By Jack Grimm
St. Vincent Cardinal Manning Center sits on Winston Street, between Los Angeles and Wall streets on the lower end of Skid Row, where close to half of Los Angeles county’s 12,000 homeless live. Some live in shelters like this one, others on the streets.
The center opens its doors at 6:00 a.m. By 7:15, almost a hundred and fifty men have come in. Trey, the resident assistant, tells me that the center serves breakfast and lets the men shower, use the internet, or make a phone call. Most are watching the news on TV. Some sleep in their seats. Later this afternoon, the center will provide a Mind, Body, and Soul group and a sports discussion hour.
Sixty-five men live here, working with a case worker to find a new home. They stay for up to six months.
Peter, of Armenian descent, grew up in Baghdad, and immigrated to United States in 1975 when he was eighteen. He’s 59 now. “I worked as a driver, most of the time; in a warehouse; mailroom clerk. Low level, low-paying jobs mostly. I worked as a cab driver for many years. I never made that much money, but I earned a living. I was able to save some money but something would happen and it would wipe the money out, like the car breaks down, or I would become sick.”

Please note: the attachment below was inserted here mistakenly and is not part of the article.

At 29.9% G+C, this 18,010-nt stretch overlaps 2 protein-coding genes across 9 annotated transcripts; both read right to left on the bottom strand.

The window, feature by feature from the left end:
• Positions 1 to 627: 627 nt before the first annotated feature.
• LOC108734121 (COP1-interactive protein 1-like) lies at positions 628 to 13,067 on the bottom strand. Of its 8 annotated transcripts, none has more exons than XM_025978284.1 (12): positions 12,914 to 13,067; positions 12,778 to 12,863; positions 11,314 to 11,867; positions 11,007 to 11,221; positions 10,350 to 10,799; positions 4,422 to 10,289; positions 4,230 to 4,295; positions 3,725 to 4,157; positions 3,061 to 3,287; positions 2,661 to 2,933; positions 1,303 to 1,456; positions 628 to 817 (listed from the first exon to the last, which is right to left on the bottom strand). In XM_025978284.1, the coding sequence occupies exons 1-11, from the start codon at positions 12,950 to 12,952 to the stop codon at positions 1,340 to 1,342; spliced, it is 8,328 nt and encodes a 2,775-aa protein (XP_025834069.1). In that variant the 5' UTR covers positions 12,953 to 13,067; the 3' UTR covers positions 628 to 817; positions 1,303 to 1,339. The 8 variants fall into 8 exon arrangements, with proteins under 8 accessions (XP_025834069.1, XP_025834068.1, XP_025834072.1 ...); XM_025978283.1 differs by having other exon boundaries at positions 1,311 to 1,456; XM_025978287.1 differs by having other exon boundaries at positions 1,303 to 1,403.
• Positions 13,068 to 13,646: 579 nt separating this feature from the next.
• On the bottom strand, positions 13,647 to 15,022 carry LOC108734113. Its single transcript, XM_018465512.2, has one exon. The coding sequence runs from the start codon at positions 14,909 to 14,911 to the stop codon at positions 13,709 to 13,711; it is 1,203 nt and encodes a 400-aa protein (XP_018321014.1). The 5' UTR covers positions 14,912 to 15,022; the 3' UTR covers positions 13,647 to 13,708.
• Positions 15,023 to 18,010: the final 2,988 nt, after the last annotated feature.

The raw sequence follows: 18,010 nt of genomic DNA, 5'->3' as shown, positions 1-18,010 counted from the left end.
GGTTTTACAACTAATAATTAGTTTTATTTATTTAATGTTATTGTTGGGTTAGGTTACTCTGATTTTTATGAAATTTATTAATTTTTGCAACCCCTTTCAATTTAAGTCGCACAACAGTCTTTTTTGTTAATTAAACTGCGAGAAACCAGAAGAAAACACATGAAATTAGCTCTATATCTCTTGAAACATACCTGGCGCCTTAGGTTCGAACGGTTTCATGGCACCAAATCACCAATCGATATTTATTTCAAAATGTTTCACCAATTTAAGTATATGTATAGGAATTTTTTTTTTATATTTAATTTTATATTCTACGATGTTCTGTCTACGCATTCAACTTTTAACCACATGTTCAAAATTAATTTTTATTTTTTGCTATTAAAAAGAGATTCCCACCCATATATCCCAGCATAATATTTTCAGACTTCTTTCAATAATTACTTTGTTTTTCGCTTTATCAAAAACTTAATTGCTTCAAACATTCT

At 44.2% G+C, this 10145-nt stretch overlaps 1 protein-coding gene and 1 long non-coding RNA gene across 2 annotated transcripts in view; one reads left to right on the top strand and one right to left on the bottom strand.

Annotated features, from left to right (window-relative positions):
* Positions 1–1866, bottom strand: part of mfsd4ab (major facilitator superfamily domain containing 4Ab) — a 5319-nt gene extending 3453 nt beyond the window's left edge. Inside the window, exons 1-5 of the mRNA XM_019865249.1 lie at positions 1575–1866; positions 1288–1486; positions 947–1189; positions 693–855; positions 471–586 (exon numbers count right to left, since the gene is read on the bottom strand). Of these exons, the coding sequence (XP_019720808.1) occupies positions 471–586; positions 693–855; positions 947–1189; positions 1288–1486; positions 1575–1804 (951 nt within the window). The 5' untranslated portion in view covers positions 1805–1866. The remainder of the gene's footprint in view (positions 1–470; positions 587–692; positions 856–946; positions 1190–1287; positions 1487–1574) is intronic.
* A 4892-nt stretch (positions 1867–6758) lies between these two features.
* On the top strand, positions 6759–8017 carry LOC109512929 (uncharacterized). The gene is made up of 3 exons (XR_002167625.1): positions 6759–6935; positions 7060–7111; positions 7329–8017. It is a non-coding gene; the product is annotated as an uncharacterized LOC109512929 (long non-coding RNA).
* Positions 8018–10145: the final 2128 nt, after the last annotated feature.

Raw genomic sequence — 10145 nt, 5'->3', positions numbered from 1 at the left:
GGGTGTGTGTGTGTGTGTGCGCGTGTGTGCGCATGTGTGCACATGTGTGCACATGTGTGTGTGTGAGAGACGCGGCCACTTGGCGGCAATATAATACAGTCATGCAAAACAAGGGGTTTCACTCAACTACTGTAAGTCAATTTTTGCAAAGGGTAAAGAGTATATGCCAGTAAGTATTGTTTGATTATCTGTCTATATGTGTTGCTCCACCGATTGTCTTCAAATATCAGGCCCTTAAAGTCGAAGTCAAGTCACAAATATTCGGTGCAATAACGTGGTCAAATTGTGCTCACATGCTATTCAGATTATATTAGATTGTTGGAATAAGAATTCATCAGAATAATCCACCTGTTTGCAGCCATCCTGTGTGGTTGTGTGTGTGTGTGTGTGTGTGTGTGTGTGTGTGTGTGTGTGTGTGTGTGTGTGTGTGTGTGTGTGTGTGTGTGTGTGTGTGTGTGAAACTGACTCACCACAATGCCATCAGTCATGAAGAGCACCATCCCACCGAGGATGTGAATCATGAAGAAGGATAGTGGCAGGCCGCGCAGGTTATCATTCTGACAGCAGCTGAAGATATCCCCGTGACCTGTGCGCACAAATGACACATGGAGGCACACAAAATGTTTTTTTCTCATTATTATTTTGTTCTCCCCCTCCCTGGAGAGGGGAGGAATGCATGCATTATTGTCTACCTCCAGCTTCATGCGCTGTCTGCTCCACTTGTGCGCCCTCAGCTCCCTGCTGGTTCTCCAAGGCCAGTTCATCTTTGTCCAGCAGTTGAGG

Peter hasn’t worked for two years and now lives at the shelter. “They’re supposed to help me find housing, and help me find something [for work,] but it looks like at this point I’m going to end up in another shelter at least for a while.”
When he couldn’t pay rent anymore, he moved directly into a winter shelter, before moving here in December. “I’m coping with it, but it’s tough. You need to put up with rules and policies and some of them are quite nonsensical. I take long walks. I try to exercise, and I just think and study.” He walks down to Central Library on 5th Street, where he studies history and geography.
Part 2 appears tomorrow, June 21